Brad Duerstock is a neuroscientist. He's also a quadriplegic. Last week he received $2 million from the National Institutes of Health (NIH) to help
others with disabilities who want to follow in his career tracks.
Last week NIH announced six winners of a competition to promote a more diverse scientific
workforce, a problem it says "has eluded solution for decades." Every project, each worth $2 million over 3 years, aims to tear down barriers to
participation, through everything from helping faculty members reexamine gender and racial stereotypes to improved mentoring of students from
underrepresented groups. But Duerstock's will literally remove those obstacles, through a new Institute for Accessible Science on the Purdue University
campus that will feature a specially designed wet lab and a Web-based hub to promote the use of adaptive-assistive technologies.
Although the words "underrepresented group" are more often applied to African-Americans, Hispanics, and women, the gap is most pronounced among those
with disabilities. The proportion of that group who earn undergraduate science and engineering degrees is similar to their 15% share of the overall
population, notes Clifton Poodry, head of the Division of Minority Opportunities in Research at the National Institute of General Medical Sciences,
which will manage the new program. But, he says, those with disabilities all but disappear from science at the graduate level. And Duerstock, an
assistant research professor at the Center for Paralysis Research in the School of Veterinary Medicine, thinks he knows why.
"A student with a disability will tell me about their dream of becoming a physician-scientist, and how they chose psychology instead," he says. "Or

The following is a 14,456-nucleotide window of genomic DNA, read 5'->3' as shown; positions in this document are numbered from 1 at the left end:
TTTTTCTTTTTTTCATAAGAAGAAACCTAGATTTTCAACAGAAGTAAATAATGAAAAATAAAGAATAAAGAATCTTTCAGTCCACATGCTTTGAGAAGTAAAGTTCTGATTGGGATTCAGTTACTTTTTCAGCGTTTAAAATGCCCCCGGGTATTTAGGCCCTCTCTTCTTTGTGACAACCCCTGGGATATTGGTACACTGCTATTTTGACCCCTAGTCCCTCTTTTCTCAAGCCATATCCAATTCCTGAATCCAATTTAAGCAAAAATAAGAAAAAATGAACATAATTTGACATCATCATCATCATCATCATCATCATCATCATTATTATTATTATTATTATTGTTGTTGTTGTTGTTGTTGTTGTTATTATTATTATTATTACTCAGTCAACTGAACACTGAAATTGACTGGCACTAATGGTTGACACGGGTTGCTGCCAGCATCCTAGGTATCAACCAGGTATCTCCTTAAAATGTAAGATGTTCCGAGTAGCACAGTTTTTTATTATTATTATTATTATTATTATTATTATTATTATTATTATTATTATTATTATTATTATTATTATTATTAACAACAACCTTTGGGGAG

they wanted to be an engineer and went into business. They decided that the barriers to working in those fields were just too high."
Duerstock suffered a spinal cord injury in a diving accident during his senior year of high school and is in a wheelchair. Although he had to scrap
plans to attend the U.S. Military Academy at West Point, he says he benefited from a "very willing mentor" at Purdue, where he earned both
undergraduate and graduate degrees before becoming a faculty member in 1999.
The new institute will sponsor summer training workshops for students and faculty members from around the country. Starting with a half dozen
participants in 2012 and doubling in size the next summer, the workshops will teach lab techniques to those with disabilities. "They can take those
skills back with them," says Duerstock. "And those facing architectural barriers can do their research here and then analyze the data back home." The
second component of the project is a wet-based location that will allow many users to take advantage of the institute's facilities through social
networking and simulations. The institute will be housed in a newly opened research center with easily accessible and flexible lab space.
"We know we can do this," says Duerstock, who has received previous funding from the National Science Foundation for a state-of-the-art accessible
microscope for high-resolution viewing, fluorescence, and dark-field microscopy. "But the NIH grant gives us an opportunity for a global outreach."
The one-time NIH competition for the Director's Pathfinder Awards, which use money from NIH's $8 billion pot of stimulus funds, attracted 95 proposals.
Although Poodry believes every winner was certainly worthy of support, he allows that NIH may have fallen short of its own goal of funding "innovative—and possibly transforming—approaches [with] the potential to produce an unusually high impact in an area of research on workforce diversity. The
proposed research must reflect ideas substantially different from those already being pursued."
One obstacle to coming up with such novel and game-changing ideas, he says, was the extremely short lead time for applicants—only 2 months. A
potentially more serious limitation may have been the need for substantial institutional buy-in. "Maybe that made it harder for a faculty member with a
really radical idea," Poodry muses. At the same time, he adds, "we learned there just aren't a lot of ideas out there that people haven't already
thought of." That conclusion, he says, suggests that existing NIH programs, like his, that aim to increase diversity "are not doing too badly."